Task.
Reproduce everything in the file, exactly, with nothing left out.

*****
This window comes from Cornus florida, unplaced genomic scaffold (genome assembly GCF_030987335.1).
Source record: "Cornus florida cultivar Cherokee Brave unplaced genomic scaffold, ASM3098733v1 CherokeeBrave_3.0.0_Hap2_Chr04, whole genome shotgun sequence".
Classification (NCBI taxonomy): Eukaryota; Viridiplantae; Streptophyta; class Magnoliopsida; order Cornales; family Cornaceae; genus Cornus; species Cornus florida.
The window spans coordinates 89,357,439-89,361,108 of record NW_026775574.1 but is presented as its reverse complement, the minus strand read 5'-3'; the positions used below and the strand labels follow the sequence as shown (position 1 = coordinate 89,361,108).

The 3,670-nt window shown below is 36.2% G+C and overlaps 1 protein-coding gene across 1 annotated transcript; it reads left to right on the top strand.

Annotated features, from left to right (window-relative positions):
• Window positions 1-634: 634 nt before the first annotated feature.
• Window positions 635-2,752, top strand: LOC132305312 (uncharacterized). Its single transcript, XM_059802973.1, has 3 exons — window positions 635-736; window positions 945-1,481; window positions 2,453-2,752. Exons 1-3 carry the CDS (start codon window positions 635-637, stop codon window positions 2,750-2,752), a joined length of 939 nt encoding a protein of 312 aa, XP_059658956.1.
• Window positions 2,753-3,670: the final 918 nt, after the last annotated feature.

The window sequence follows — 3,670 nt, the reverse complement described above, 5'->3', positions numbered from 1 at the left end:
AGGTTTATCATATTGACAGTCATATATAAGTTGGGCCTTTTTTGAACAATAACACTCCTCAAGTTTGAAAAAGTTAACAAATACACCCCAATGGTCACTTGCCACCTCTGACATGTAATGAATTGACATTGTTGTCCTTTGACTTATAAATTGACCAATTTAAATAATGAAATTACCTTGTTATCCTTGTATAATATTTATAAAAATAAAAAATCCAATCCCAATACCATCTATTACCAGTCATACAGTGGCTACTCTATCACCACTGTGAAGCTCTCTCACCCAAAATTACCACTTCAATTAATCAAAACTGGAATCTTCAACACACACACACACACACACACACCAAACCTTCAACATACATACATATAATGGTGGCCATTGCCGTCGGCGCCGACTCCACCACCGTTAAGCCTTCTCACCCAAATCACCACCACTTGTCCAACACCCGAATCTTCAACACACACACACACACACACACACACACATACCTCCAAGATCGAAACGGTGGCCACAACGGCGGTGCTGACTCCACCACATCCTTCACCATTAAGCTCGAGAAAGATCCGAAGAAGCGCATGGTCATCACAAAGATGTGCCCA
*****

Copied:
This window comes from Cornus florida, unplaced genomic scaffold (genome assembly GCF_030987335.1).
Source record: "Cornus florida cultivar Cherokee Brave unplaced genomic scaffold, ASM3098733v1 CherokeeBrave_3.0.0_Hap2_Chr04, whole genome shotgun sequence".
Classification (NCBI taxonomy): Eukaryota; Viridiplantae; Streptophyta; class Magnoliopsida; order Cornales; family Cornaceae; genus Cornus; species Cornus florida.
The window spans coordinates 89,357,439-89,361,108 of record NW_026775574.1 but is presented as its reverse complement, the minus strand read 5'-3'; the positions used below and the strand labels follow the sequence as shown (position 1 = coordinate 89,361,108).

The 3,670-nt window shown below is 36.2% G+C and overlaps 1 protein-coding gene across 1 annotated transcript; it reads left to right on the top strand.

Annotated features, from left to right (window-relative positions):
• Window positions 1-634: 634 nt before the first annotated feature.
• Window positions 635-2,752, top strand: LOC132305312 (uncharacterized). Its single transcript, XM_059802973.1, has 3 exons — window positions 635-736; window positions 945-1,481; window positions 2,453-2,752. Exons 1-3 carry the CDS (start codon window positions 635-637, stop codon window positions 2,750-2,752), a joined length of 939 nt encoding a protein of 312 aa, XP_059658956.1.
• Window positions 2,753-3,670: the final 918 nt, after the last annotated feature.

The window sequence follows — 3,670 nt, the reverse complement described above, 5'->3', positions numbered from 1 at the left end:
AGGTTTATCATATTGACAGTCATATATAAGTTGGGCCTTTTTTGAACAATAACACTCCTCAAGTTTGAAAAAGTTAACAAATACACCCCAATGGTCACTTGCCACCTCTGACATGTAATGAATTGACATTGTTGTCCTTTGACTTATAAATTGACCAATTTAAATAATGAAATTACCTTGTTATCCTTGTATAATATTTATAAAAATAAAAAATCCAATCCCAATACCATCTATTACCAGTCATACAGTGGCTACTCTATCACCACTGTGAAGCTCTCTCACCCAAAATTACCACTTCAATTAATCAAAACTGGAATCTTCAACACACACACACACACACACACACCAAACCTTCAACATACATACATATAATGGTGGCCATTGCCGTCGGCGCCGACTCCACCACCGTTAAGCCTTCTCACCCAAATCACCACCACTTGTCCAACACCCGAATCTTCAACACACACACACACACACACACACACACATACCTCCAAGATCGAAACGGTGGCCACAACGGCGGTGCTGACTCCACCACATCCTTCACCATTAAGCTCGAGAAAGATCCGAAGAAGCGCATGGTCATCACAAAGATGTGCCCA